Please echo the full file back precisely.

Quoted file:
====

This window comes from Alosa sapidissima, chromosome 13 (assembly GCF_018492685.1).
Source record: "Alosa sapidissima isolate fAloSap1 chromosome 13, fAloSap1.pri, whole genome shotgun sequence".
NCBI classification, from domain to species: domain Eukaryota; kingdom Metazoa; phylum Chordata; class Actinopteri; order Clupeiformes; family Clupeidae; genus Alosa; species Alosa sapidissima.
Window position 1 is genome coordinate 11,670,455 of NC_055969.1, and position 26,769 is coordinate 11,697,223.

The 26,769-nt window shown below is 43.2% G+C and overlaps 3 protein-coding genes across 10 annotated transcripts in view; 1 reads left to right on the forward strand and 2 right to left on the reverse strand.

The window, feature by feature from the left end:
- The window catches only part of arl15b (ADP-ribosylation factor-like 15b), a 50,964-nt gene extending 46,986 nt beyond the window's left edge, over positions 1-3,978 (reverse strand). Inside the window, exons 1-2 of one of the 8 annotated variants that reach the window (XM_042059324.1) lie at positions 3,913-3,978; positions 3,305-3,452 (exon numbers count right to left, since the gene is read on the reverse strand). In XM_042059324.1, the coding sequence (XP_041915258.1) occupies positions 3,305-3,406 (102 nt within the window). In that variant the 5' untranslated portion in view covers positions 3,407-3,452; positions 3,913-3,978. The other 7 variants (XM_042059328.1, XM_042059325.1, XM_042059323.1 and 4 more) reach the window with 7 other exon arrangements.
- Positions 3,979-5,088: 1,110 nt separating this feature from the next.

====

This window comes from Alosa sapidissima, chromosome 13 (assembly GCF_018492685.1).
Source record: "Alosa sapidissima isolate fAloSap1 chromosome 13, fAloSap1.pri, whole genome shotgun sequence".
NCBI classification, from domain to species: domain Eukaryota; kingdom Metazoa; phylum Chordata; class Actinopteri; order Clupeiformes; family Clupeidae; genus Alosa; species Alosa sapidissima.
Window position 1 is genome coordinate 11,670,455 of NC_055969.1, and position 26,769 is coordinate 11,697,223.

The 26,769-nt window shown below is 43.2% G+C and overlaps 3 protein-coding genes across 10 annotated transcripts in view; 1 reads left to right on the forward strand and 2 right to left on the reverse strand.

The window, feature by feature from the left end:
- The window catches only part of arl15b (ADP-ribosylation factor-like 15b), a 50,964-nt gene extending 46,986 nt beyond the window's left edge, over positions 1-3,978 (reverse strand). Inside the window, exons 1-2 of one of the 8 annotated variants that reach the window (XM_042059324.1) lie at positions 3,913-3,978; positions 3,305-3,452 (exon numbers count right to left, since the gene is read on the reverse strand). In XM_042059324.1, the coding sequence (XP_041915258.1) occupies positions 3,305-3,406 (102 nt within the window). In that variant the 5' untranslated portion in view covers positions 3,407-3,452; positions 3,913-3,978. The other 7 variants (XM_042059328.1, XM_042059325.1, XM_042059323.1 and 4 more) reach the window with 7 other exon arrangements.
- Positions 3,979-5,088: 1,110 nt separating this feature from the next.